It is not unusual for vendors to offer extra items to buy on top of a property’s sale price including white goods, curtains and even carpets.
But William Heller, who has just sold his large five-bedroom detached house near Bideford in Devon for £875,000 had been offering the most surprising additional item we’ve heard of for a while – a steam railway.
For an extra £150,000 the buyer of his home Amberwynd was able to acquire a working miniature railway in the huge grounds to the rear of the property. The line is no child’s plaything and although the gauge of the rails is narrow, locomotives of up to 3.5 tonnes operate on the line pulling carriages transporting up to 80 people.
The line starts at a station to the side of the property before winding through trees in its landscaped back garden, past the signal box and out through a small wood and into a large field, which it travels around in two large ‘S’ shapes before the line ends.
Mr Heller, whose day job is being a TV cameraman, is a life-long train enthusiast who has taken his love of railways from attic model sets slowly through to his current line. On running days his trains run to strict schedules and he is joined by a station master and signalman while Mr Heller drives the trains.
The number of people who can afford it will be very small, but nevertheless one of London’s most venerable landmarks is to be converted into a home and sold for £200m making it Britain’s most expensive home.
The property, which was built in 1750 for the Second Earl of Egremont, was until 1999 the ‘In and Out’ club on one of London’s most famous thoroughfares, Piccadilly, overlooking St James’s Park and Buckingham Palace.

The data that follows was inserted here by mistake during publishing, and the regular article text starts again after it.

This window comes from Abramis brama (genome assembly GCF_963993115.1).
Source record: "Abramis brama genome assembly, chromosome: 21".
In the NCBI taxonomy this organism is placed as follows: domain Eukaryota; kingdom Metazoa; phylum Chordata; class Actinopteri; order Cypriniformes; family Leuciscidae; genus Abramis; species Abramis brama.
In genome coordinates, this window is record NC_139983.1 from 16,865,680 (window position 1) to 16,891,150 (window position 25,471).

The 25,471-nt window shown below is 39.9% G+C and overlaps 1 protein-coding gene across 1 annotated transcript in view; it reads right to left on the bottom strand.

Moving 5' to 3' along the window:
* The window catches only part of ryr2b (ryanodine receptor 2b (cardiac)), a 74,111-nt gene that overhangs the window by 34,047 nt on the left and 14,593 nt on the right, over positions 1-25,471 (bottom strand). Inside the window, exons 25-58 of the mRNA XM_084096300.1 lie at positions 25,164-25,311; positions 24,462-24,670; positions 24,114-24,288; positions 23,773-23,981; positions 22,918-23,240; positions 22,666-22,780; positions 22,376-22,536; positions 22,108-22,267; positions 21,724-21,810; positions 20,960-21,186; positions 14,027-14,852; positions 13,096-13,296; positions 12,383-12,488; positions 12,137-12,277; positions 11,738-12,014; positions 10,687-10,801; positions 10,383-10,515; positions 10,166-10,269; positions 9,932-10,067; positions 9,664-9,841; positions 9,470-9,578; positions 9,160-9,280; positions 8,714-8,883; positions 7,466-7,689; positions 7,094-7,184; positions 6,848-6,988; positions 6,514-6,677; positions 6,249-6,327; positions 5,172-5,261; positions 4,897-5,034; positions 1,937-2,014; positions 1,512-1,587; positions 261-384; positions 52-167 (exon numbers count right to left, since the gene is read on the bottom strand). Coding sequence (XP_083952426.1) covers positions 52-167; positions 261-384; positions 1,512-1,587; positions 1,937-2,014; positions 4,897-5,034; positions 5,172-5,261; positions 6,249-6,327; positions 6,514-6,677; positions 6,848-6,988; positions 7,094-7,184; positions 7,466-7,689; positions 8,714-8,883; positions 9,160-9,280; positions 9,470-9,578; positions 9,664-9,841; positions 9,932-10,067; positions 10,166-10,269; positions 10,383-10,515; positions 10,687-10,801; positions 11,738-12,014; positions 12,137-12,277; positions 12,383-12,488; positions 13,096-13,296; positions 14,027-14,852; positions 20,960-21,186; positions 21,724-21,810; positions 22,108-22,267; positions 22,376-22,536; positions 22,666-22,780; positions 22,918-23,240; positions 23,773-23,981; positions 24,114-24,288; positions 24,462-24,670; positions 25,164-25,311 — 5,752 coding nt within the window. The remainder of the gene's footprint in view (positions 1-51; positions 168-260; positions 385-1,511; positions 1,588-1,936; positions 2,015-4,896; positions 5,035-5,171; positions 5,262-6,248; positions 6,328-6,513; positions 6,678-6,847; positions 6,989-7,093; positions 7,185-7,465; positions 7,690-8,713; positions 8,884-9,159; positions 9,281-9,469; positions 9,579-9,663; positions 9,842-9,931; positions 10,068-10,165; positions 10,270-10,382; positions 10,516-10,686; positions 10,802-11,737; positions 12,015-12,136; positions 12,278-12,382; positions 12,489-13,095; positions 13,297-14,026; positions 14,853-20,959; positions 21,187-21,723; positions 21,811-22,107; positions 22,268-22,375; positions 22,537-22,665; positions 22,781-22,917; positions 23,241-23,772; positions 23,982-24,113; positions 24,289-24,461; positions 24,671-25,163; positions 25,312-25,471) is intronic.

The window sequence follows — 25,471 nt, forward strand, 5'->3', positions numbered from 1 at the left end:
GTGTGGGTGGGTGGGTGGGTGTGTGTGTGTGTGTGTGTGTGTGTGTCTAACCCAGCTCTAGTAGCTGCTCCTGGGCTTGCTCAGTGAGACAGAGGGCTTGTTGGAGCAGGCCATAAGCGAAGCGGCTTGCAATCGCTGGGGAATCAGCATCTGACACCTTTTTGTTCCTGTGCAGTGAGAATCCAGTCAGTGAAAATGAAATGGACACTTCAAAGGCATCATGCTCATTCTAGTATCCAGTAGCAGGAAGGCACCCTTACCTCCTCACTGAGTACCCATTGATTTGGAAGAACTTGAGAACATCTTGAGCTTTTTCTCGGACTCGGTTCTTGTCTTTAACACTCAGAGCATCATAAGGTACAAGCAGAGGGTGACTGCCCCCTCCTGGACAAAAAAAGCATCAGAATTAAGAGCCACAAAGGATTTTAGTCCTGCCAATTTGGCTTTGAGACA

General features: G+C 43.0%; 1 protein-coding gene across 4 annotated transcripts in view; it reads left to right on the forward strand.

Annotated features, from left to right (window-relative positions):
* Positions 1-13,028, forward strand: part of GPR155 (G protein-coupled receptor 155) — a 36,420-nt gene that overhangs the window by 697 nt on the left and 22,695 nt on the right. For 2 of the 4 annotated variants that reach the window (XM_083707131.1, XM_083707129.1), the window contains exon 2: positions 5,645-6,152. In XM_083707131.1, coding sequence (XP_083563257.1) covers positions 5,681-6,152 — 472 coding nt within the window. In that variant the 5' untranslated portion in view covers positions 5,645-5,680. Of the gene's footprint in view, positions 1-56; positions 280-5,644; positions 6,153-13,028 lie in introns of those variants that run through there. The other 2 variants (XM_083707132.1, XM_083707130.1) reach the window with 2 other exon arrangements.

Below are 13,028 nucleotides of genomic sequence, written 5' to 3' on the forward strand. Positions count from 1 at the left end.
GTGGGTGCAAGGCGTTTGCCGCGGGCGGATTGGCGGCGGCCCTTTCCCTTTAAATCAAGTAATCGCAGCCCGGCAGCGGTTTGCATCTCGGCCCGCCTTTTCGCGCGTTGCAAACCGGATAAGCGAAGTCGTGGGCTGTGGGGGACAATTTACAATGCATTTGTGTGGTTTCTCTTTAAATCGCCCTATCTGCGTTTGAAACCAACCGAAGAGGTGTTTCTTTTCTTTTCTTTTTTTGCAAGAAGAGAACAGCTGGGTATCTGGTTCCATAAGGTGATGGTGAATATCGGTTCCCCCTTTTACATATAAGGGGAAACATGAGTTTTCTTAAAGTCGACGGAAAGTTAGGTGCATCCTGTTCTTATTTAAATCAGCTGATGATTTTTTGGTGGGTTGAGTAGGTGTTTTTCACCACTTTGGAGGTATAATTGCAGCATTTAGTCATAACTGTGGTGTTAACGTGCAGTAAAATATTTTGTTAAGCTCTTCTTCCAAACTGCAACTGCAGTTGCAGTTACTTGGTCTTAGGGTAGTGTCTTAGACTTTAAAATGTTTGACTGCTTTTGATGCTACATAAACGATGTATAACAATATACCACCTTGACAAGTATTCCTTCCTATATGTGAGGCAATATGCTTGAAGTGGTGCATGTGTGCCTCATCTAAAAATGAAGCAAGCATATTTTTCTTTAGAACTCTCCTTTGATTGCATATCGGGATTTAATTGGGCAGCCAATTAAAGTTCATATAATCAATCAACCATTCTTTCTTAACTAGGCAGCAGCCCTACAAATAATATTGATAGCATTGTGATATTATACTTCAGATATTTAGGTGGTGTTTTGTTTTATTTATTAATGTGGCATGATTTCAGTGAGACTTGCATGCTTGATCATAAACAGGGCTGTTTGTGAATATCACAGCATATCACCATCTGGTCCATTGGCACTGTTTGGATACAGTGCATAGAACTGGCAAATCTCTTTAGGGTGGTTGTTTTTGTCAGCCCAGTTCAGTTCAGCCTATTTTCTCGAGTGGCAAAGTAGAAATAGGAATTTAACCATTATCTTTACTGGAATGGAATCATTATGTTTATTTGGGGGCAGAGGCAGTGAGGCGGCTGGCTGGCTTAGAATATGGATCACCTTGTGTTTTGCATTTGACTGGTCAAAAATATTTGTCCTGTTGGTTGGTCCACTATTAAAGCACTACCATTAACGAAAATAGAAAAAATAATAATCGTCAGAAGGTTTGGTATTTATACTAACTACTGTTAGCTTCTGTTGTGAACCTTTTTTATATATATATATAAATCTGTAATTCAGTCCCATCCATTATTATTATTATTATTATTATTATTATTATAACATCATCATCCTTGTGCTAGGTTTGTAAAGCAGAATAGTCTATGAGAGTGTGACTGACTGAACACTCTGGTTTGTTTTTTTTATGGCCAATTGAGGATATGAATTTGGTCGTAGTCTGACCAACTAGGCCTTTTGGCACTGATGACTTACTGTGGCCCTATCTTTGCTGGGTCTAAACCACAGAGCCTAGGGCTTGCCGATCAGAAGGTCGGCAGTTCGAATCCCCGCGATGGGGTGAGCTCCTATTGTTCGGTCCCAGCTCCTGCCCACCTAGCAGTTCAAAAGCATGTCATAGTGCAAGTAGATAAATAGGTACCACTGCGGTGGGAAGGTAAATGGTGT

The club, which takes its unofficial name from the prominent entry and exit signs on the property’s street-facing boundary walls, was originally named the Naval and Military. In 1999 it moved to new premises at No.4 St James’s Square after failing to negotiate terms for a new lease at its now former address.
No. 94 Piccadilly was originally known as Cambridge House, a name that its current owners, publicity-shy billionaire property developer siblings David and Simon Reuben may wish to resurrect.
They bought the Grade I listed property and its neighbour, the American Club, for £130m in 2011 after they had stood unused for a decade while the previous owner tried unsuccessfully to get planning permission and funding to convert them into a hotel.
Instead, this week it was revealed that the Reuben brothers are to convert No.94 into a 48-bedroom mansion with a 35,000 bottle wine cellar, underground swimming pool and gym.
Until that work is completed and a £200 million price tag achieved Britain’s most expensive property is Park Place, a Berkshire mansion that Russian billionaire Andrey Borodin paid £140 million for in 2011 followed by an apartment at One Hyde Park in Knightsbridge sold – also in 2011- for £136 million.
See Zoopla’s list of London’s most expensive streets.
Moving into a new home before you’ve sold your old one is a luxury only the extremely wealthy can afford, and that includes fashion designer Stella McCartney.
The 41-year-old, who designed the Olympic kit for Team GB, has put her former home (see pictures below) in a fashionable back street of Notting Hill on the market for £2.5 million leaving its large, open plan rooms stripped of everything and, for a clothes designer, looking very bare.
One design feature that has surprised many is the second floor master bedroom, which is open plan across the whole footprint of the property and includes the bathroom – so Stella’s Victorian bath now stand a lonely vigil at one end of the room.
But as well as an unusual layout, the property offers membership of a fashionable club – the Notting Hill set.